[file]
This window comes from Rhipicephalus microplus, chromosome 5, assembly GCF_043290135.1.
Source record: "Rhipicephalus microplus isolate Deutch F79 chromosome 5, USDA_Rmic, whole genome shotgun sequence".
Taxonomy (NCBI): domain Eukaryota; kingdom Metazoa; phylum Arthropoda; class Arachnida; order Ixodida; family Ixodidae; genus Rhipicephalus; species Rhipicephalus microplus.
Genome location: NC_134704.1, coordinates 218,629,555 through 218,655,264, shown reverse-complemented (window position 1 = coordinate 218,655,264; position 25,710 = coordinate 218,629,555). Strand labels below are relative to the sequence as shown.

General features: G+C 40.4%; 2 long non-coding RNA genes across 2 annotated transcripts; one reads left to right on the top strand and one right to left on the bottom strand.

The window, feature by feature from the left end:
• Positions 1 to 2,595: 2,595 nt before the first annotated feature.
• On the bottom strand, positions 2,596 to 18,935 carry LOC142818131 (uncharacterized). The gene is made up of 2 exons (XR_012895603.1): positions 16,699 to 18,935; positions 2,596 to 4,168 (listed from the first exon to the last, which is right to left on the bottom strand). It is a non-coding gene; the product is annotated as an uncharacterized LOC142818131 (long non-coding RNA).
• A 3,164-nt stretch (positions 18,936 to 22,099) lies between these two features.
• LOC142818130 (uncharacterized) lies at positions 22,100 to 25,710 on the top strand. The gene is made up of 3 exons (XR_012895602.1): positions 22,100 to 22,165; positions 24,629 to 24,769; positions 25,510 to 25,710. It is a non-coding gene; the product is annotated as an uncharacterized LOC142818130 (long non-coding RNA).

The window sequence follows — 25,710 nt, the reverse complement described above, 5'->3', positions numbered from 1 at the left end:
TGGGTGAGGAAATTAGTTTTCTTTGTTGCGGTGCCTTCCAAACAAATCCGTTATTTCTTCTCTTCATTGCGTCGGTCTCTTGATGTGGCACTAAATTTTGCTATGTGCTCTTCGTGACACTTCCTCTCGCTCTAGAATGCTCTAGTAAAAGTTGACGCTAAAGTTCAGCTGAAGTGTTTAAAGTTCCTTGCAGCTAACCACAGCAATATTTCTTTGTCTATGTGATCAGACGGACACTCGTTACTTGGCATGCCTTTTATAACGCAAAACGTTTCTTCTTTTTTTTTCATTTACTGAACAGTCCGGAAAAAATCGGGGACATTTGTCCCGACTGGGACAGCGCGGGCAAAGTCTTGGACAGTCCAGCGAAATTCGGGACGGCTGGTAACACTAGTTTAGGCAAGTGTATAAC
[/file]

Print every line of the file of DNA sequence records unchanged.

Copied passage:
This window comes from Rhipicephalus microplus, chromosome 5, assembly GCF_043290135.1.
Source record: "Rhipicephalus microplus isolate Deutch F79 chromosome 5, USDA_Rmic, whole genome shotgun sequence".
Taxonomy (NCBI): domain Eukaryota; kingdom Metazoa; phylum Arthropoda; class Arachnida; order Ixodida; family Ixodidae; genus Rhipicephalus; species Rhipicephalus microplus.
Genome location: NC_134704.1, coordinates 218,629,555 through 218,655,264, shown reverse-complemented (window position 1 = coordinate 218,655,264; position 25,710 = coordinate 218,629,555). Strand labels below are relative to the sequence as shown.

General features: G+C 40.4%; 2 long non-coding RNA genes across 2 annotated transcripts; one reads left to right on the top strand and one right to left on the bottom strand.

The window, feature by feature from the left end:
• Positions 1 to 2,595: 2,595 nt before the first annotated feature.
• On the bottom strand, positions 2,596 to 18,935 carry LOC142818131 (uncharacterized). The gene is made up of 2 exons (XR_012895603.1): positions 16,699 to 18,935; positions 2,596 to 4,168 (listed from the first exon to the last, which is right to left on the bottom strand). It is a non-coding gene; the product is annotated as an uncharacterized LOC142818131 (long non-coding RNA).
• A 3,164-nt stretch (positions 18,936 to 22,099) lies between these two features.
• LOC142818130 (uncharacterized) lies at positions 22,100 to 25,710 on the top strand. The gene is made up of 3 exons (XR_012895602.1): positions 22,100 to 22,165; positions 24,629 to 24,769; positions 25,510 to 25,710. It is a non-coding gene; the product is annotated as an uncharacterized LOC142818130 (long non-coding RNA).

The window sequence follows — 25,710 nt, the reverse complement described above, 5'->3', positions numbered from 1 at the left end:
TGGGTGAGGAAATTAGTTTTCTTTGTTGCGGTGCCTTCCAAACAAATCCGTTATTTCTTCTCTTCATTGCGTCGGTCTCTTGATGTGGCACTAAATTTTGCTATGTGCTCTTCGTGACACTTCCTCTCGCTCTAGAATGCTCTAGTAAAAGTTGACGCTAAAGTTCAGCTGAAGTGTTTAAAGTTCCTTGCAGCTAACCACAGCAATATTTCTTTGTCTATGTGATCAGACGGACACTCGTTACTTGGCATGCCTTTTATAACGCAAAACGTTTCTTCTTTTTTTTTCATTTACTGAACAGTCCGGAAAAAATCGGGGACATTTGTCCCGACTGGGACAGCGCGGGCAAAGTCTTGGACAGTCCAGCGAAATTCGGGACGGCTGGTAACACTAGTTTAGGCAAGTGTATAAC